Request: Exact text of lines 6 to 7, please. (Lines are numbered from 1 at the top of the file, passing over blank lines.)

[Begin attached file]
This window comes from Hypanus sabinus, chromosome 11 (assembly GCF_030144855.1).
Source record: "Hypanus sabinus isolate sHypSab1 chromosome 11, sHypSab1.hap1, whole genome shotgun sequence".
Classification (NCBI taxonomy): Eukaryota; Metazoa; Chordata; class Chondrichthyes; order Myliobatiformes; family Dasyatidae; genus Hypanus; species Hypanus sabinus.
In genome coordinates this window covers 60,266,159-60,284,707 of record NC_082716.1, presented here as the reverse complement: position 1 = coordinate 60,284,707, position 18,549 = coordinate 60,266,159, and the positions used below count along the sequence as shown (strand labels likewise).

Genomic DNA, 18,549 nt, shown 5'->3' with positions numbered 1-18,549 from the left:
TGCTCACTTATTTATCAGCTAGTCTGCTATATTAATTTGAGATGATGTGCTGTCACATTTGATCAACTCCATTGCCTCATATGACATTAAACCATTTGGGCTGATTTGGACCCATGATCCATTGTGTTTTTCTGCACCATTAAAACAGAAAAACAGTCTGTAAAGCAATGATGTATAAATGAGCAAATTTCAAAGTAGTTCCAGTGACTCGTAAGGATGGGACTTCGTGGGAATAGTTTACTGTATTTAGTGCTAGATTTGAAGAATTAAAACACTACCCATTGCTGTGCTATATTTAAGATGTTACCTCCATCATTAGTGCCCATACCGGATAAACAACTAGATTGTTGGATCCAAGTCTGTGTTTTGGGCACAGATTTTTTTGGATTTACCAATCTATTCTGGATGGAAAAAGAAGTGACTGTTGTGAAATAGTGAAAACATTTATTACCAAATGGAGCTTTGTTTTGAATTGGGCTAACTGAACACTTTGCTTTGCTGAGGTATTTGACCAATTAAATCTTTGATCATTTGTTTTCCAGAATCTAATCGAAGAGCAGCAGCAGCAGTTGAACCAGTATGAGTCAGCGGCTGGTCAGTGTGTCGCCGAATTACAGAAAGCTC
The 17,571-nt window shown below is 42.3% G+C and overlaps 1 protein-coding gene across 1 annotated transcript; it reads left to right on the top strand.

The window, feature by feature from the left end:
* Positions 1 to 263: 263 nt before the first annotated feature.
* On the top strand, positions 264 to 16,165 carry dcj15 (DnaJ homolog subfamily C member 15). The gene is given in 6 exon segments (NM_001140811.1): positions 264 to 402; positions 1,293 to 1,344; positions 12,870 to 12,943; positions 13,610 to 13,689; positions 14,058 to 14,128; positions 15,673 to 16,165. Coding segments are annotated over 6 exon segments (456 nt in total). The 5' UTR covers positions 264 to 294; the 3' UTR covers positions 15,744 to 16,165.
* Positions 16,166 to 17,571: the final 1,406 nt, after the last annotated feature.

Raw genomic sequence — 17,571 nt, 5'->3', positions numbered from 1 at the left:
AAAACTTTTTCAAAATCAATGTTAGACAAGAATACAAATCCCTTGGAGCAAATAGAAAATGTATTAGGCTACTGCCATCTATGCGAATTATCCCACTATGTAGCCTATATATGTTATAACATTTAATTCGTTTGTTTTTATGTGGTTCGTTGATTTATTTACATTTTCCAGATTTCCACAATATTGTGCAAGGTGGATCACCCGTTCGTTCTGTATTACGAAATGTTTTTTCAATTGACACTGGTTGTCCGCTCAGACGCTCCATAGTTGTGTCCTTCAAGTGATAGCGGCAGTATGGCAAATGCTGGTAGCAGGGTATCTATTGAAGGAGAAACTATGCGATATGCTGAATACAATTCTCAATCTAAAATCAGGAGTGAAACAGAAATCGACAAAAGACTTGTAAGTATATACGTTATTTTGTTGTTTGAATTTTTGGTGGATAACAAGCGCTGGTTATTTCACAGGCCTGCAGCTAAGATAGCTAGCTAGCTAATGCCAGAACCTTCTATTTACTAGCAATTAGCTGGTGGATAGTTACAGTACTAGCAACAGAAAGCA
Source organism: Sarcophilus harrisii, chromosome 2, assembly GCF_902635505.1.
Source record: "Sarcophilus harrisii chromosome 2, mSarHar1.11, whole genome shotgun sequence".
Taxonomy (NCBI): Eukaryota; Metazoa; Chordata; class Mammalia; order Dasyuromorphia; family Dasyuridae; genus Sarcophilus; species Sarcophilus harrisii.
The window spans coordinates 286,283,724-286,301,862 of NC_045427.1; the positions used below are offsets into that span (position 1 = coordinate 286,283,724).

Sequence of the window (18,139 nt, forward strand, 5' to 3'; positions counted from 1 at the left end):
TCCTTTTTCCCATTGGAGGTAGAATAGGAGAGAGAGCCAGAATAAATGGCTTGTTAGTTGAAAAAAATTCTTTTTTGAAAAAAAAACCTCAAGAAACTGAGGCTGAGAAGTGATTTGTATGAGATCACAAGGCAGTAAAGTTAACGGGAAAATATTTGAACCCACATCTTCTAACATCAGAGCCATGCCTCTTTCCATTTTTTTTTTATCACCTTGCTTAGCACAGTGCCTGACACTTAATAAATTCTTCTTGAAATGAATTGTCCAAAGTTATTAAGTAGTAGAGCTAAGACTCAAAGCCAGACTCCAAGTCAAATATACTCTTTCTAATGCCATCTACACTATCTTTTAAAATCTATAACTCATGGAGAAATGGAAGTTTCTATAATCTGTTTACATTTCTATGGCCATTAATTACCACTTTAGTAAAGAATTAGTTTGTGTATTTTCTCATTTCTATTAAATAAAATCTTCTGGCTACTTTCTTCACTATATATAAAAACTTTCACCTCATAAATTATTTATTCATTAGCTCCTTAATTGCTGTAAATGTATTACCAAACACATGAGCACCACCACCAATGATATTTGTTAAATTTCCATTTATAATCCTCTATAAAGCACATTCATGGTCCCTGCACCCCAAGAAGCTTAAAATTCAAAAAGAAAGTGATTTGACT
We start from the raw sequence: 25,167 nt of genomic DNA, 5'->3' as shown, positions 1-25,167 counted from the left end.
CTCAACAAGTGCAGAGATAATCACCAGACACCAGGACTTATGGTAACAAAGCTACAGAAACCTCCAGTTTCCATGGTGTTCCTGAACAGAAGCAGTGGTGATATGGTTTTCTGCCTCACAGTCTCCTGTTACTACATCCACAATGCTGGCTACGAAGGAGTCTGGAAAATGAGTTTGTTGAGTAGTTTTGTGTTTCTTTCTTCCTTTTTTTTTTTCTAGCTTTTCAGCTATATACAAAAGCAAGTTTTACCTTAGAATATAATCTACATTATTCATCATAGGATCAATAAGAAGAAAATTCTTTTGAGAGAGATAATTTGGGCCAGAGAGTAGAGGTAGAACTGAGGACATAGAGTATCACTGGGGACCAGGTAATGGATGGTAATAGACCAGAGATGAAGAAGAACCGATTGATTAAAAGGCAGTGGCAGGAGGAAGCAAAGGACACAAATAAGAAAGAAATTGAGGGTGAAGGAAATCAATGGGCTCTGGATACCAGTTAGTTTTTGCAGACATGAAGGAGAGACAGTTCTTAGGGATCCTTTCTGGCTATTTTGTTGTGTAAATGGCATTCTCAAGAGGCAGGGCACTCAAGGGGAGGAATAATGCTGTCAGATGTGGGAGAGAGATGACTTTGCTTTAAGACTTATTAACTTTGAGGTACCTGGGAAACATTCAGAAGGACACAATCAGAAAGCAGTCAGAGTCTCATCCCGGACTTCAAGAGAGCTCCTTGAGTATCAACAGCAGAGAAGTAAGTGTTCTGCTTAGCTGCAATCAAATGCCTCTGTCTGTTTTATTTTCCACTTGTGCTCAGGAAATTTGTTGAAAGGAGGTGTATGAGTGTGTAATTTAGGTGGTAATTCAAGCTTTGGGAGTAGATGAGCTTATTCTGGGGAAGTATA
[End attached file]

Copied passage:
TGCTCACTTATTTATCAGCTAGTCTGCTATATTAATTTGAGATGATGTGCTGTCACATTTGATCAACTCCATTGCCTCATATGACATTAAACCATTTGGGCTGATTTGGACCCATGATCCATTGTGTTTTTCTGCACCATTAAAACAGAAAAACAGTCTGTAAAGCAATGATGTATAAATGAGCAAATTTCAAAGTAGTTCCAGTGACTCGTAAGGATGGGACTTCGTGGGAATAGTTTACTGTATTTAGTGCTAGATTTGAAGAATTAAAACACTACCCATTGCTGTGCTATATTTAAGATGTTACCTCCATCATTAGTGCCCATACCGGATAAACAACTAGATTGTTGGATCCAAGTCTGTGTTTTGGGCACAGATTTTTTTGGATTTACCAATCTATTCTGGATGGAAAAAGAAGTGACTGTTGTGAAATAGTGAAAACATTTATTACCAAATGGAGCTTTGTTTTGAATTGGGCTAACTGAACACTTTGCTTTGCTGAGGTATTTGACCAATTAAATCTTTGATCATTTGTTTTCCAGAATCTAATCGAAGAGCAGCAGCAGCAGTTGAACCAGTATGAGTCAGCGGCTGGTCAGTGTGTCGCCGAATTACAGAAAGCTC
The 17,571-nt window shown below is 42.3% G+C and overlaps 1 protein-coding gene across 1 annotated transcript; it reads left to right on the top strand.